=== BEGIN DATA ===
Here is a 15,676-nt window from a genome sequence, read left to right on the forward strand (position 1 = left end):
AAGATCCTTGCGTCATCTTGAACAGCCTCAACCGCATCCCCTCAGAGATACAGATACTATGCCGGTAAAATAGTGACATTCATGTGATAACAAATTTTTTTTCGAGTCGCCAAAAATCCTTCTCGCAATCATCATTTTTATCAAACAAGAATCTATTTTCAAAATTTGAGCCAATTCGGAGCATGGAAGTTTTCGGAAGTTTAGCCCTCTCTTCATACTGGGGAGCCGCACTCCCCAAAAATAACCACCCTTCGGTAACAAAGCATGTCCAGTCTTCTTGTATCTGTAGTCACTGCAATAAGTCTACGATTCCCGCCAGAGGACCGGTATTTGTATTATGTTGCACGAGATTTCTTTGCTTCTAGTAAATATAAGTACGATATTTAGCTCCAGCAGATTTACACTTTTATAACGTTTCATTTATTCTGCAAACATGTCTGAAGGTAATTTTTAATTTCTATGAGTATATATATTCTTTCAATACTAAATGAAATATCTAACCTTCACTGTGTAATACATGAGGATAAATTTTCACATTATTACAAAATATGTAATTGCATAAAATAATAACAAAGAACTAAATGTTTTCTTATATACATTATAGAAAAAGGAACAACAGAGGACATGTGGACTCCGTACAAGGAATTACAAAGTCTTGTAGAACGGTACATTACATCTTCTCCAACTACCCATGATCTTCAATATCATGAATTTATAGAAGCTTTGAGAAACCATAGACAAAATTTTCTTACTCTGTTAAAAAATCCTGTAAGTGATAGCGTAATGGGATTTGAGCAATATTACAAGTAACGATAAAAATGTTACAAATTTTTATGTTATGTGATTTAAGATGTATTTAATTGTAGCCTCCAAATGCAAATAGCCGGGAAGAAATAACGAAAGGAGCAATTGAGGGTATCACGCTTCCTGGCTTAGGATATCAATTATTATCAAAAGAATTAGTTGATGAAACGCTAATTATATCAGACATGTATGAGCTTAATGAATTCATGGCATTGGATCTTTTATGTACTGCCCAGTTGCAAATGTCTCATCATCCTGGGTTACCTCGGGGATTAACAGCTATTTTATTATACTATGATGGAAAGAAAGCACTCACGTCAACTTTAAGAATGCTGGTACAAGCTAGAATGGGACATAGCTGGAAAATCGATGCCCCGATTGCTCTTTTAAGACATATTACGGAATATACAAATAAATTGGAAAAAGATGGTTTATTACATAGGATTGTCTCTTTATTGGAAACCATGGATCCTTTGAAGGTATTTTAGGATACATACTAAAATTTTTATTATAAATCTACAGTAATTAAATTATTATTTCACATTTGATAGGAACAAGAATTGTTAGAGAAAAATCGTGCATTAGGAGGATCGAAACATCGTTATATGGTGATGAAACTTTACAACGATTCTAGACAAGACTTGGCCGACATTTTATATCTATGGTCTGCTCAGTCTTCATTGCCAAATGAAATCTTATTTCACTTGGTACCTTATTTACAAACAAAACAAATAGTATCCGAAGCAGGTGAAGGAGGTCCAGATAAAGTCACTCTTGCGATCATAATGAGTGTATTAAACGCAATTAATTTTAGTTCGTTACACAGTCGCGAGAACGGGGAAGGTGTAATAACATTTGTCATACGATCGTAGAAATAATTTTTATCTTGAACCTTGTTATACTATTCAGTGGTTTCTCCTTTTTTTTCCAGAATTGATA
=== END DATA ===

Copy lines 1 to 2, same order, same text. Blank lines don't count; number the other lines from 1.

Here is a 15,676-nt window from a genome sequence, read left to right on the forward strand (position 1 = left end):
AAGATCCTTGCGTCATCTTGAACAGCCTCAACCGCATCCCCTCAGAGATACAGATACTATGCCGGTAAAATAGTGACATTCATGTGATAACAAATTTTTTTTCGAGTCGCCAAAAATCCTTCTCGCAATCATCATTTTTATCAAACAAGAATCTATTTTCAAAATTTGAGCCAATTCGGAGCATGGAAGTTTTCGGAAGTTTAGCCCTCTCTTCATACTGGGGAGCCGCACTCCCCAAAAATAACCACCCTTCGGTAACAAAGCATGTCCAGTCTTCTTGTATCTGTAGTCACTGCAATAAGTCTACGATTCCCGCCAGAGGACCGGTATTTGTATTATGTTGCACGAGATTTCTTTGCTTCTAGTAAATATAAGTACGATATTTAGCTCCAGCAGATTTACACTTTTATAACGTTTCATTTATTCTGCAAACATGTCTGAAGGTAATTTTTAATTTCTATGAGTATATATATTCTTTCAATACTAAATGAAATATCTAACCTTCACTGTGTAATACATGAGGATAAATTTTCACATTATTACAAAATATGTAATTGCATAAAATAATAACAAAGAACTAAATGTTTTCTTATATACATTATAGAAAAAGGAACAACAGAGGACATGTGGACTCCGTACAAGGAATTACAAAGTCTTGTAGAACGGTACATTACATCTTCTCCAACTACCCATGATCTTCAATATCATGAATTTATAGAAGCTTTGAGAAACCATAGACAAAATTTTCTTACTCTGTTAAAAAATCCTGTAAGTGATAGCGTAATGGGATTTGAGCAATATTACAAGTAACGATAAAAATGTTACAAATTTTTATGTTATGTGATTTAAGATGTATTTAATTGTAGCCTCCAAATGCAAATAGCCGGGAAGAAATAACGAAAGGAGCAATTGAGGGTATCACGCTTCCTGGCTTAGGATATCAATTATTATCAAAAGAATTAGTTGATGAAACGCTAATTATATCAGACATGTATGAGCTTAATGAATTCATGGCATTGGATCTTTTATGTACTGCCCAGTTGCAAATGTCTCATCATCCTGGGTTACCTCGGGGATTAACAGCTATTTTATTATACTATGATGGAAAGAAAGCACTCACGTCAACTTTAAGAATGCTGGTACAAGCTAGAATGGGACATAGCTGGAAAATCGATGCCCCGATTGCTCTTTTAAGACATATTACGGAATATACAAATAAATTGGAAAAAGATGGTTTATTACATAGGATTGTCTCTTTATTGGAAACCATGGATCCTTTGAAGGTATTTTAGGATACATACTAAAATTTTTATTATAAATCTACAGTAATTAAATTATTATTTCACATTTGATAGGAACAAGAATTGTTAGAGAAAAATCGTGCATTAGGAGGATCGAAACATCGTTATATGGTGATGAAACTTTACAACGATTCTAGACAAGACTTGGCCGACATTTTATATCTATGGTCTGCTCAGTCTTCATTGCCAAATGAAATCTTATTTCACTTGGTACCTTATTTACAAACAAAACAAATAGTATCCGAAGCAGGTGAAGGAGGTCCAGATAAAGTCACTCTTGCGATCATAATGAGTGTATTAAACGCAATTAATTTTAGTTCGTTACACAGTCGCGAGAACGGGGAAGGTGTAATAACATTTGTCATACGATCGTAGAAATAATTTTTATCTTGAACCTTGTTATACTATTCAGTGGTTTCTCCTTTTTTTTCCAGAATTGATA